Interpreting the Literal for the Revelational

byJeffry K. Weathers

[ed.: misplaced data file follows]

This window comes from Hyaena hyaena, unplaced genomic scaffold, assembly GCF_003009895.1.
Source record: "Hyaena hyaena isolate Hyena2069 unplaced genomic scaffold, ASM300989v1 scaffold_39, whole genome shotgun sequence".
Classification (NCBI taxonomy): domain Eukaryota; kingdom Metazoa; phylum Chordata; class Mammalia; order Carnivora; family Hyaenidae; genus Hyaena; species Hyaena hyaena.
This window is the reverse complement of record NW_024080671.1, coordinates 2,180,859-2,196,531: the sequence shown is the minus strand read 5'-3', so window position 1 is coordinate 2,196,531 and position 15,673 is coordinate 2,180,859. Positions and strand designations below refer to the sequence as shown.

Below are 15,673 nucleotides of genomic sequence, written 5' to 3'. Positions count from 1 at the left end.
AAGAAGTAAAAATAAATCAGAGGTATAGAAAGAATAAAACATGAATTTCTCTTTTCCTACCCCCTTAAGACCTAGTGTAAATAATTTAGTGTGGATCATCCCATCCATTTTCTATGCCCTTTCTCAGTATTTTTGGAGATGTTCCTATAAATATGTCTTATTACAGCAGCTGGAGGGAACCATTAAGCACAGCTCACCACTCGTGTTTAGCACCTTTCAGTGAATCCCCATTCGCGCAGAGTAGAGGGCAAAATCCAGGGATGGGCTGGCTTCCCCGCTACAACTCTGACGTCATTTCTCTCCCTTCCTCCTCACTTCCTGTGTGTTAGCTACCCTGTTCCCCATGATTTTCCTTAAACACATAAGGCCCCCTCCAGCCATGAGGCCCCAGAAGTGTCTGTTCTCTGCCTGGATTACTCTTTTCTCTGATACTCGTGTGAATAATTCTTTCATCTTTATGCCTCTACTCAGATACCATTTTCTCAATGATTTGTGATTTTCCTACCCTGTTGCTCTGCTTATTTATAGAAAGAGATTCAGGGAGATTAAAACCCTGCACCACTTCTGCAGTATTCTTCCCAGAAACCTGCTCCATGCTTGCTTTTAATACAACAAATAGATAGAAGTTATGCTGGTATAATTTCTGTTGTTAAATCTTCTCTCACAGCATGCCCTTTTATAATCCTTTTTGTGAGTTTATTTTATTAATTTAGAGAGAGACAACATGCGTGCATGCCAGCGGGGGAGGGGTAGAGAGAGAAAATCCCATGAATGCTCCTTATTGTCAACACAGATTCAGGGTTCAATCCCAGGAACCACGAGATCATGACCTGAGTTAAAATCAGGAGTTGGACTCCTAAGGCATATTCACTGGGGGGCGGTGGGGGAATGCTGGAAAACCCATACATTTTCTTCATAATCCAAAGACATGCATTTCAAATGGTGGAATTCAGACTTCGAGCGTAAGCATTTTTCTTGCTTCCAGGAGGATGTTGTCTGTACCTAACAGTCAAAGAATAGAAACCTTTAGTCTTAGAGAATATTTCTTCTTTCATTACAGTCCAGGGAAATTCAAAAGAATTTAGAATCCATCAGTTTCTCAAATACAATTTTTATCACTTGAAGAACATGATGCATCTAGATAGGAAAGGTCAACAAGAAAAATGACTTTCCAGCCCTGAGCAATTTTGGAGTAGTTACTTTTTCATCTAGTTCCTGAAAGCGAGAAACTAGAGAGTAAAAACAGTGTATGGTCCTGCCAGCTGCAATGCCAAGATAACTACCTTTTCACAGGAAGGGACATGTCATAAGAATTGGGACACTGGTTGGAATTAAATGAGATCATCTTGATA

Interpreting the Literal for the Revelational provides theories for interpreting literature, as well as aspects of cognitive science and how we think via analogy and metaphor. I also include my own composite theory about similes, chiefly that since similes are syntactically analogy and metaphor, having essences of both is and like in their nature, they are natural interpreters, the go-betweens and spirit, of concrete likenesses and abstract differences. The mind of this curriculum is works by literary critics (Frye, Perrine, Brower and Wimsatt), and linguists and cognitive scientists (Lakoff, Pinker, and Hofstadter and Sanders). The heart is literature about children who face loss and the struggle for identity (i.e., Grisha, The Flowers, A Child Called "It" and The Catcher in the Rye), following criteria for interpretation set forth by literary critics, and fourfold reading where the first reading is the literal story, the second is metaphorical with the understanding that it is something else, the third is with the question "how does this apply to me," and the fourth is for personal revelations the texts may provide. Collaborative interpretations are for students to problem solve as parents for the children in the literature and, ultimately, for their own future generations.


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